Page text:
It was an year ago on this very day, that Formula One lost a very prominent man of the races – Charlie Whiting. Looking back, his journey with the sport has been nothing short of fulfilling.
Joining Formula One
To regular F1 spectators, Charlie Whiting was known as the white haired man who turned the lights to green when the race began. But to the motorsport world he was much more than that.
He would spend the evenings and school holidays fixing cars with his brother Nick in Kent, and that’s where his Passion arose. Passion and a true calling for the sport led to his foray into Formula 1 in 1977 where he began working for Hesketh Racing. It was just the beginning of his contributions that would last more than four decades in the years to come. Hesketh gave James Hunt his first drive in F1 which folded in 1978, and Whiting went on to join Brabham, then owned by Bernie Ecclestone.
From Mechanic to Race Director
He rose through the ranks in the team and served as the chief mechanic for Nelson Piquet at his championship successes in 1981 and 1983 and later as the chief mechanic for the team. When Ecclestone sold the team, the role of a gamekeeper allured Whiting and he ended up taking a role within the sport’s governing body, the FIA – eventually becoming race director in 1997. Over the last two decades, Whiting pretty much donned the hat of F1’s lead referee – analysing incidents, detecting wrongdoing and taking a lead in promoting safety which is truly critical to the sport. One of the notable incidents in his career occurred in 2005, when all but six drivers completed the United States Grand Prix due to tyre woes.
People raised concerns over the safety of these tyres which were brought to the Indianapolis Motor Speedway by Michelin and Whiting was asked to alter one of the corners which would allow seven teams to race comfortably. However, he refused, which led to the farcical sight of 14 cars retiring after the parade lap.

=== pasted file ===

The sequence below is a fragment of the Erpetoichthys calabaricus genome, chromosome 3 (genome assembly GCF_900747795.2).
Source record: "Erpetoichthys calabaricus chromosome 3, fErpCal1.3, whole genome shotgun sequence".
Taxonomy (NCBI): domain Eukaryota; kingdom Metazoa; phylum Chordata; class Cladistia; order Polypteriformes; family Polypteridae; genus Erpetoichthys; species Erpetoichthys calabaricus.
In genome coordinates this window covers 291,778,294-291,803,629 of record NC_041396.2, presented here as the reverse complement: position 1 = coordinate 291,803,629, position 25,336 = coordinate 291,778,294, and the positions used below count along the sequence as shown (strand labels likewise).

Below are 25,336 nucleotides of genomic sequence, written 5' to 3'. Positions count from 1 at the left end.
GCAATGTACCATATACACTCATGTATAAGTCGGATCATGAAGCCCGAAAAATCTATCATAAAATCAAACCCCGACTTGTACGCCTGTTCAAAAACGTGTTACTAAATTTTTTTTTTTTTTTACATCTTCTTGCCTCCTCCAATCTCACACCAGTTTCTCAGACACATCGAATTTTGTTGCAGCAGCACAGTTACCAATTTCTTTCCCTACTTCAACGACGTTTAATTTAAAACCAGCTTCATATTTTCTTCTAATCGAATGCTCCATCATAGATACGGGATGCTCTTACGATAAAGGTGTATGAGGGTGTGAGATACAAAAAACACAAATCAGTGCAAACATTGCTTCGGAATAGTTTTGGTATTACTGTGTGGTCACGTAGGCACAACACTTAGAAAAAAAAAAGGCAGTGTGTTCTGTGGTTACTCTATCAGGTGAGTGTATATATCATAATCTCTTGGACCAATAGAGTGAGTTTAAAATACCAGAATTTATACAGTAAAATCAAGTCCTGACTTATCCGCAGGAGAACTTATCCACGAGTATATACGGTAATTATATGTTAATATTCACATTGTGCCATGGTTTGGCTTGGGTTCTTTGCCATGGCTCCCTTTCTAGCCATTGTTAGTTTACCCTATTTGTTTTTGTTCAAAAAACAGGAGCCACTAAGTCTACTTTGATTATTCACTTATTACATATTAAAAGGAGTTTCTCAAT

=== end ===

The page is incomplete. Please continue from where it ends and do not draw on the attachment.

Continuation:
Safety and Ethics
In a letter to the teams at the time, he said: “To change the course in order to help some of the teams with a performance problem caused by their failure to bring suitable equipment to the race would be a breach of the rules and grossly unfair to those teams which have come to Indianapolis with the correct tyres.” Fairness and safety were extremely important to Whiting. He was often referred to as Charlie in the paddock and on the radio, especially when drivers felt an incident required further investigation.
He would rigorously and religiously inspect circuits, checking a range of new circuits on the GP calendar for suitability, along with improvising safety measures in the cars. Whiting was one of the few people who supported the introduction and usage of the halo device, which actually helped Charles Leclerc avoid severe injury in the aftermath of a huge accident at the Belgian Grand Prix.
With more than 400 Grands Prix under his belt, Whiting was an irreplaceable entity of the sport. He was once quoted saying: “I still love it. The buzz is extraordinary. It’s rare I find myself thinking ‘well, this is boring’.”
The man’s journey has been inspirational – from fixing cars to being one of the biggest assets at Formula One. Following one’s passion without the support of a red carpet laid out for you, and enjoying work for 40 years despite essaying a role that never attracted the spotlight – it truly speaks of his commitment to building Formula One to what it is today.